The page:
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Sunday 25 September 2016
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Disparaging GP access figures "misleading", says BMA

Figures showing a stark decline in patients' ability to see their GP within two working days are "misleading", the chairman of the British Medical Association (BMA) has said.

Dr Hamish Meldrum (pictured) commented on data contained in performance ratings published today (16 October 2008) by the Healthcare Commission showing the number of PCTs meeting the 48-hour GP access target is down to 31%, compared to 80% last year.

The drop is the result of a significant change to the way the target was assessed, with results from surveys of patients now included as well as information from GPs' surgeries.

Dr Meldrum said: "The report's conclusion that there has been a dramatic decline in PCTs meeting the GP 48-hour access target is misleading.

"There has been such significant change in the way the research has been compiled compared to last year that it is impossible to compare the data for the two years in question."

Referring to the GP Patient Survey report, Dr Meldrum added: "The access figures are even more confusing when you consider that a recent survey showed almost nine out of 10 patients were satisfied that they were able to get an appointment within 48 hours.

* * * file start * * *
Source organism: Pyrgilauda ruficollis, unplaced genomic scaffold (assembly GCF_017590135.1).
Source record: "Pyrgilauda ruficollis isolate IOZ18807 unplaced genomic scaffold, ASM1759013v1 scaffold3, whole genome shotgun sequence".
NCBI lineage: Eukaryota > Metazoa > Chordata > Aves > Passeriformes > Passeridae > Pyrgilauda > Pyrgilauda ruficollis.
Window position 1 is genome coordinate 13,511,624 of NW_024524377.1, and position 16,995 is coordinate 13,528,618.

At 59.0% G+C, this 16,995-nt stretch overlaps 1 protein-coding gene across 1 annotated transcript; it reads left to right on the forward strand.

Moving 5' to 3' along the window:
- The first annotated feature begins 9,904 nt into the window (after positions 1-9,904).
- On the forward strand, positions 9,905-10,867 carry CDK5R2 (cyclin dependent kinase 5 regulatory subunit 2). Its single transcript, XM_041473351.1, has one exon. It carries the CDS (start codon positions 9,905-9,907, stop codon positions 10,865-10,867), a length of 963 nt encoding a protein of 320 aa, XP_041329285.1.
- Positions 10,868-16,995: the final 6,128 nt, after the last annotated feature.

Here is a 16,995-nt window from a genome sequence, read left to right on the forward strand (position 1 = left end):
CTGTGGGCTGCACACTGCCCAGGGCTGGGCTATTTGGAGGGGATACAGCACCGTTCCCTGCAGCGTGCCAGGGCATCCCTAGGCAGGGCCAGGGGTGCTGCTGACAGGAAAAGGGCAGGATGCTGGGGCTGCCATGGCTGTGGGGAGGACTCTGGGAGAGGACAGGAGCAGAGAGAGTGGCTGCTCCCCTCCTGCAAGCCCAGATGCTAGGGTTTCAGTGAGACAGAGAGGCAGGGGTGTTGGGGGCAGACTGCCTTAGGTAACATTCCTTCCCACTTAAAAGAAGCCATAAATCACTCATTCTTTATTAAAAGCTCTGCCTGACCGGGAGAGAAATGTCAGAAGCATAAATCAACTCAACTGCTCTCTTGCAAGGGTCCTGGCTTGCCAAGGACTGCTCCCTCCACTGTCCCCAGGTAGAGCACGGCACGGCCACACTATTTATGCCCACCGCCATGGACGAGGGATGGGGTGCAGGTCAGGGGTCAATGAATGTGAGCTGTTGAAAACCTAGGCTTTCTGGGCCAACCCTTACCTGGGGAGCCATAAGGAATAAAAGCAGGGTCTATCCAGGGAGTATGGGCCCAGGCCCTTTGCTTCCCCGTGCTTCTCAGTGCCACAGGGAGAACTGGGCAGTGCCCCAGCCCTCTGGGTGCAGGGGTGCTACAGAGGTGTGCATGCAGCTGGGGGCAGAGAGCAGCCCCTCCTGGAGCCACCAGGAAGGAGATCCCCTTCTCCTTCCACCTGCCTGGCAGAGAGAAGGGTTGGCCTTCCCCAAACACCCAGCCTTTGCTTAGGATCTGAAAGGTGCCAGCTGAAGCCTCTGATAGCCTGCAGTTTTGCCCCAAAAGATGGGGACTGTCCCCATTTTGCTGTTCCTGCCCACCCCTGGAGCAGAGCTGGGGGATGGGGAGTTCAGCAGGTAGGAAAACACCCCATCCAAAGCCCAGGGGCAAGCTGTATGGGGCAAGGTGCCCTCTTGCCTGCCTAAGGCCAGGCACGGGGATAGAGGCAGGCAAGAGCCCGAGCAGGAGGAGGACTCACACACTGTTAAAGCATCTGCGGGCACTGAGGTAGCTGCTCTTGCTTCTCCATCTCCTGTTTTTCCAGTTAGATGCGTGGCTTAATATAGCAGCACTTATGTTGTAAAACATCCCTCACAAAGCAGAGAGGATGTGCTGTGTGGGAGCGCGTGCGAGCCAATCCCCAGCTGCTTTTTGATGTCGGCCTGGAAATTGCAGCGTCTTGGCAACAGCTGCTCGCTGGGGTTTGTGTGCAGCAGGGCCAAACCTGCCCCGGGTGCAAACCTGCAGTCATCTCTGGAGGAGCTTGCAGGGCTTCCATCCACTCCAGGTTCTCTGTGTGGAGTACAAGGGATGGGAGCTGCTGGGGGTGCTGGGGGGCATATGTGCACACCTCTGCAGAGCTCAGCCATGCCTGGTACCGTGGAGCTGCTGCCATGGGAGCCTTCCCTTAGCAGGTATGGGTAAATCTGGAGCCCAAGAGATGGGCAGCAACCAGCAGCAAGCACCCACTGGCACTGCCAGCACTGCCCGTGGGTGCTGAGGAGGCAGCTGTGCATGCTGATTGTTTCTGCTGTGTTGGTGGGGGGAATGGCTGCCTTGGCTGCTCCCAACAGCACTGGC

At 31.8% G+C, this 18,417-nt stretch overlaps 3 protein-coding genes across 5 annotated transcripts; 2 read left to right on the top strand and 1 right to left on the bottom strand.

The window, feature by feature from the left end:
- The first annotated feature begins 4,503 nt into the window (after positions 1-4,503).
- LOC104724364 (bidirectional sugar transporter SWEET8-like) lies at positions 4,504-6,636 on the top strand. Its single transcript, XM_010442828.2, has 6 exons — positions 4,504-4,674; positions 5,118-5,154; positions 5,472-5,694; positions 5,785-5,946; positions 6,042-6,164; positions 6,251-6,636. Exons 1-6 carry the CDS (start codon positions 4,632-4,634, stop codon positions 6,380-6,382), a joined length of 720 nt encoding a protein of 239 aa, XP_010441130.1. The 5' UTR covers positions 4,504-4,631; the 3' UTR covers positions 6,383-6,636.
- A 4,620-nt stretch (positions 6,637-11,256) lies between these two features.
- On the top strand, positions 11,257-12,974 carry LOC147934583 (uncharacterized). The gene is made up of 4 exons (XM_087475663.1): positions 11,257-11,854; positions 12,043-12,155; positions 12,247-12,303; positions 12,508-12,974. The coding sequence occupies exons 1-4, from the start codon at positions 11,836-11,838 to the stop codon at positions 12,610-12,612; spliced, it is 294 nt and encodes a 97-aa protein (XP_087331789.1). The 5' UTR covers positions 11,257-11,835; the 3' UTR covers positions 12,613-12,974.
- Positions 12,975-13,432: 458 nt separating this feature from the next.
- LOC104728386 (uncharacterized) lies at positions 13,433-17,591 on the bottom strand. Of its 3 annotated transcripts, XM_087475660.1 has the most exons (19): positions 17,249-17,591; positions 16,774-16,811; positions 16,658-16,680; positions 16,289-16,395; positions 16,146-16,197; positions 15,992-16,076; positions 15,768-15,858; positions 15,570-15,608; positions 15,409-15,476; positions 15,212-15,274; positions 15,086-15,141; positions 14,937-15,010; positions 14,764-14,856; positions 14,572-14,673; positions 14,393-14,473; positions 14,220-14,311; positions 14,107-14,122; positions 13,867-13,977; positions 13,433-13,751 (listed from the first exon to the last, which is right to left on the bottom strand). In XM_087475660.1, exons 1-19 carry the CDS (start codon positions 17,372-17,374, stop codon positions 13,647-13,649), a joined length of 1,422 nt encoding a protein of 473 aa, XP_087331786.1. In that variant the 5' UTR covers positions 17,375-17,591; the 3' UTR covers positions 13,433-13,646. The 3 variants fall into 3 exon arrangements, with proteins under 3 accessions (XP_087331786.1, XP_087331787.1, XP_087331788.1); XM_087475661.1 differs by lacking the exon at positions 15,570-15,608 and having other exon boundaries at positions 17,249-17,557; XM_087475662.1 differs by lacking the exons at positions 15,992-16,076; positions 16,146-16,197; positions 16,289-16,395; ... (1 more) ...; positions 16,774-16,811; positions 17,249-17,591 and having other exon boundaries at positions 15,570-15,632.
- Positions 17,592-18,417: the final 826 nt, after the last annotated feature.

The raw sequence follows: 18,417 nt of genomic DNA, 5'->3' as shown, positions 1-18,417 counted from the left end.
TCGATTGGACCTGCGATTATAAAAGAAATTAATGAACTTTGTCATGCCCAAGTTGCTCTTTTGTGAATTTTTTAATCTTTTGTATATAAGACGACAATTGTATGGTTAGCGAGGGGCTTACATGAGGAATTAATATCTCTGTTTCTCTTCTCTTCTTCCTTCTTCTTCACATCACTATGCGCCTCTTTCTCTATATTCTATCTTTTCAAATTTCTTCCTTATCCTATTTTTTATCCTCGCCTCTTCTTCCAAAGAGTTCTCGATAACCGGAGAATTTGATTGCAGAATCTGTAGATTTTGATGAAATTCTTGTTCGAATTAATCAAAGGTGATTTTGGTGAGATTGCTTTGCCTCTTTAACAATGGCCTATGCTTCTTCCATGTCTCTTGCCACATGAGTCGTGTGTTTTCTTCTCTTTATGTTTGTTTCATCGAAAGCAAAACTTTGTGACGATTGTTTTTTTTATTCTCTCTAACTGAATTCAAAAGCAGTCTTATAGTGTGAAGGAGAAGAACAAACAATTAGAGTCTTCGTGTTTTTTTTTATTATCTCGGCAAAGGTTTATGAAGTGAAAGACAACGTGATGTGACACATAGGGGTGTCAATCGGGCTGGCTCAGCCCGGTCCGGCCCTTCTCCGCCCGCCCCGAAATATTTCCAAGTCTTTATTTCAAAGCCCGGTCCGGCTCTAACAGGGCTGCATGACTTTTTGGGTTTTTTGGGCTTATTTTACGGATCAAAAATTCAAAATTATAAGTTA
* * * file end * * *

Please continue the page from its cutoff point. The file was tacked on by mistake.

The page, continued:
"GPs are working hard to offer as much flexibility as they can to patients, as well as providing speedy access, and delivering an expanding range of services to patients."

The Healthcare Commission's report generally showed major improvements in trusts' performance, though London was singled out for being the only area of the country in which performance for quality of services declined, with 48% of trusts scoring "excellent" or "good", compared to 55% last year.

For the first time, the Commission's assessment shows a gap between London and the rest of the country. Access to GPs was cited as a significant area of concern.

The Commission said London PCTs should be encouraged to work together to commission services, improving access to GPs and reconfiguring hospital services where this would benefit patients.

In response to this, Dr Meldrum said: "It is deeply worrying that our capital city fares so badly in this report and the government, together with local health bodies, need to work with health professionals and patients to improve this situation."

Nonetheless, Dr Meldrum welcomed the "significant improvements" demonstrated by the Healthcare Commission report, which he said was "testament to the hard work and dedication of doctors and their health professional colleagues."

BMA

Healthcare Commission

What do you make of the Healthcare Commission's figures? Do you think there has been a rapid decline in appointments within 48 hours? Your comments: (Terms and conditions apply)

"Depends where you look. We have consistently high ratings in our practice survey – 85% of patients say they are able to see a GP within 48 hours and 99% say they are able to see a GP on the same day if it is urgent. I have no doubt that there are problem areas, but wouldn't it be satisfying if, just once in a while, those problem areas were tackled rather than these sweeping generalisations made that knock the good practices and their morale?" – Name and address withheld